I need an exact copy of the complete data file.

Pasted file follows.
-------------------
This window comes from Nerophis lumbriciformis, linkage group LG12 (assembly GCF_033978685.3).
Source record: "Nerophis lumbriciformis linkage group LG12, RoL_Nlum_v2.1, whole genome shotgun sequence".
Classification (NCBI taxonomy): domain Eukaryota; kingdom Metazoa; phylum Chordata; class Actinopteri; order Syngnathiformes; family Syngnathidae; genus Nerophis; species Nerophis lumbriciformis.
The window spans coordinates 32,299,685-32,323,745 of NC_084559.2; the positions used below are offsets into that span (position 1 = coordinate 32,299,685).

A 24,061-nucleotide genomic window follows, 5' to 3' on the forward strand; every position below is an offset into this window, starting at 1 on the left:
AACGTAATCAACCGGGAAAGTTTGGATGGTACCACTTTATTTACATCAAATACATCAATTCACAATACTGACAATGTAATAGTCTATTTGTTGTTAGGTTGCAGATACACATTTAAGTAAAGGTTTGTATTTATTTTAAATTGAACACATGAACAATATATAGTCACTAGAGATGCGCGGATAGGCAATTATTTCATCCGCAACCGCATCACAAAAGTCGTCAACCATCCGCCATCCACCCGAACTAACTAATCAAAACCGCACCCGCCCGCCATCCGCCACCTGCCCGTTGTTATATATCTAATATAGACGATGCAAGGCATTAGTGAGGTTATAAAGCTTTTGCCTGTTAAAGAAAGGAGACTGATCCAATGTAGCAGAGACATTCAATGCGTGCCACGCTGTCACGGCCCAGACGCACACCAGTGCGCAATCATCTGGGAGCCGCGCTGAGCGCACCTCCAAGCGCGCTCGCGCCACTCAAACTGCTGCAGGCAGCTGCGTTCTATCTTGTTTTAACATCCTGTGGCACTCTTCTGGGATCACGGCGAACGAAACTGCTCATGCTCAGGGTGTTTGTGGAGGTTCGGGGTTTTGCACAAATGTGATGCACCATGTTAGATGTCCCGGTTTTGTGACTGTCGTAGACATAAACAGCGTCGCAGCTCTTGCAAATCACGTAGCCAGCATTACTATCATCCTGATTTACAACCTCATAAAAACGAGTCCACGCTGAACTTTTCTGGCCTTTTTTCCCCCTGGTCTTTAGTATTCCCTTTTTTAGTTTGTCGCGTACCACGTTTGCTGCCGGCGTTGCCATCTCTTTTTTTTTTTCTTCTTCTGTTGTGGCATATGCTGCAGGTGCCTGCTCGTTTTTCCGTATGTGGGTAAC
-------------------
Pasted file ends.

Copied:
This window comes from Nerophis lumbriciformis, linkage group LG12 (assembly GCF_033978685.3).
Source record: "Nerophis lumbriciformis linkage group LG12, RoL_Nlum_v2.1, whole genome shotgun sequence".
Classification (NCBI taxonomy): domain Eukaryota; kingdom Metazoa; phylum Chordata; class Actinopteri; order Syngnathiformes; family Syngnathidae; genus Nerophis; species Nerophis lumbriciformis.
The window spans coordinates 32,299,685-32,323,745 of NC_084559.2; the positions used below are offsets into that span (position 1 = coordinate 32,299,685).

A 24,061-nucleotide genomic window follows, 5' to 3' on the forward strand; every position below is an offset into this window, starting at 1 on the left:
AACGTAATCAACCGGGAAAGTTTGGATGGTACCACTTTATTTACATCAAATACATCAATTCACAATACTGACAATGTAATAGTCTATTTGTTGTTAGGTTGCAGATACACATTTAAGTAAAGGTTTGTATTTATTTTAAATTGAACACATGAACAATATATAGTCACTAGAGATGCGCGGATAGGCAATTATTTCATCCGCAACCGCATCACAAAAGTCGTCAACCATCCGCCATCCACCCGAACTAACTAATCAAAACCGCACCCGCCCGCCATCCGCCACCTGCCCGTTGTTATATATCTAATATAGACGATGCAAGGCATTAGTGAGGTTATAAAGCTTTTGCCTGTTAAAGAAAGGAGACTGATCCAATGTAGCAGAGACATTCAATGCGTGCCACGCTGTCACGGCCCAGACGCACACCAGTGCGCAATCATCTGGGAGCCGCGCTGAGCGCACCTCCAAGCGCGCTCGCGCCACTCAAACTGCTGCAGGCAGCTGCGTTCTATCTTGTTTTAACATCCTGTGGCACTCTTCTGGGATCACGGCGAACGAAACTGCTCATGCTCAGGGTGTTTGTGGAGGTTCGGGGTTTTGCACAAATGTGATGCACCATGTTAGATGTCCCGGTTTTGTGACTGTCGTAGACATAAACAGCGTCGCAGCTCTTGCAAATCACGTAGCCAGCATTACTATCATCCTGATTTACAACCTCATAAAAACGAGTCCACGCTGAACTTTTCTGGCCTTTTTTCCCCCTGGTCTTTAGTATTCCCTTTTTTAGTTTGTCGCGTACCACGTTTGCTGCCGGCGTTGCCATCTCTTTTTTTTTTTCTTCTTCTGTTGTGGCATATGCTGCAGGTGCCTGCTCGTTTTTCCGTATGTGGGTAAC